Tears were often met with this ambiguous warning from my mother: “Keep crying. I’ll give you something to cry about.” My immediate thought was that I already had something to cry about. Did she mean something new that I could save and use at a later time? It almost seemed like an attractive offer.
When I did something especially annoying, she would say, “Do you want to get your head handed to you?” This was another remark that worked wonders on my behavior because I would launch into an imaginary scene in which I was standing, headless, in my room. There would be a knock at the door and my mother would come in, return my head to me, and leave. Always she would first place my head onto the bed, then position my hands, palms up and close together. She would have to do this because my body had no head and couldn’t see what was happening, and of course wouldn’t know to hold out its hands, or where. The scene always ended that way. I guess I couldn’t imagine what was to be done next. What do you do right after someone has handed you your head? I’ve never been able to figure it out, and have pretty much stopped trying.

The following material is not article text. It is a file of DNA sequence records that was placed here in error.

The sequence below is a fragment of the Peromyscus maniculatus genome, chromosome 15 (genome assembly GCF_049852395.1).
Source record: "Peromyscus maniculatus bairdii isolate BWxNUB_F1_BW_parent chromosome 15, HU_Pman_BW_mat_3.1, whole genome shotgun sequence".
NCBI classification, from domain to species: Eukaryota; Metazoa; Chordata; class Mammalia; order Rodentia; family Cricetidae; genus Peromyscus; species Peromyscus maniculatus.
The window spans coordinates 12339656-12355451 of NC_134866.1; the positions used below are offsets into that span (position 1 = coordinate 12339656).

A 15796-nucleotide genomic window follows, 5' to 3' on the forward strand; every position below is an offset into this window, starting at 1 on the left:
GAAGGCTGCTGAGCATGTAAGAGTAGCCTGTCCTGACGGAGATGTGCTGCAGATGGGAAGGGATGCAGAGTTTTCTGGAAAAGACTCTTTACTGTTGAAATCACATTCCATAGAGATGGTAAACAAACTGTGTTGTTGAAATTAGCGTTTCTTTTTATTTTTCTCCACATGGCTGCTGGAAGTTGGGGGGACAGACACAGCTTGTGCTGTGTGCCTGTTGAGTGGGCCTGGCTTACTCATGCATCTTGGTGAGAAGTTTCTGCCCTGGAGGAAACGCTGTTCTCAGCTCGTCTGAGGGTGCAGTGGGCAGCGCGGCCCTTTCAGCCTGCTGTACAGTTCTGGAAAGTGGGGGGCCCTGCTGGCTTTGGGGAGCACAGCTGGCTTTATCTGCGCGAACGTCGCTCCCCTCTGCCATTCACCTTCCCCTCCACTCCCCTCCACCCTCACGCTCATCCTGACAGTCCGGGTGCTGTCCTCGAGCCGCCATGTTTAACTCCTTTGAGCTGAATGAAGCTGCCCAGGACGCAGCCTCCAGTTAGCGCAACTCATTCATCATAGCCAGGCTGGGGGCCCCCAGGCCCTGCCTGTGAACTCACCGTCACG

There were a lot of occasions when I was just mildly irritating. If my mother was busy with something, like pouring melted wax on top of the homemade grape jelly she’d just put into jars, and I wandered in and asked her for the thirty-seventh time what the wax was for, she’d have a line ready. Usually, it was, “Stay out of my hair!” Once again, and I don’t know this for sure, but I suspect my parents had learned that these comments were guaranteed to stop me dead in my tracks. What I’d said or done had nothing at all to do with my mother’s hair. I couldn’t have reached her hair if I wanted to.
At other times she’d tell me to “stop being a pill.” Hearing this familiar phrase, I’d always picture myself as a giant aspirin tablet with legs, seated on the couch and trying hopelessly to stay out of trouble. Or she’d resort to “Go see where you gotta go,” a New York expression that dismisses the other person without really saying anything. Nevertheless, I’d take it literally and leave, because I knew where I had to go. I’d climb the stairs and knock on my grandmother’s door. She’d smile when she saw it was me, and gesture for me to come in. As we headed for the kitchen I’d explain to her that my mother was mad because I was in her hair, or because I was being a pill, or because I got up on the wrong side of the bed again. And my grandmother would nod, thinking carefully about what I was saying, though probably not understanding a word of it. Then she’d tell me to sit down, and in that patiently kind, broken English of hers, she’d ask me if I wanted some ice cream, and if I’d like to stay awhile and watch television with her. And that, of course, was exactly what I needed to hear.
For a great selection of reproducible cartoons, visit Ron Leishman’s website.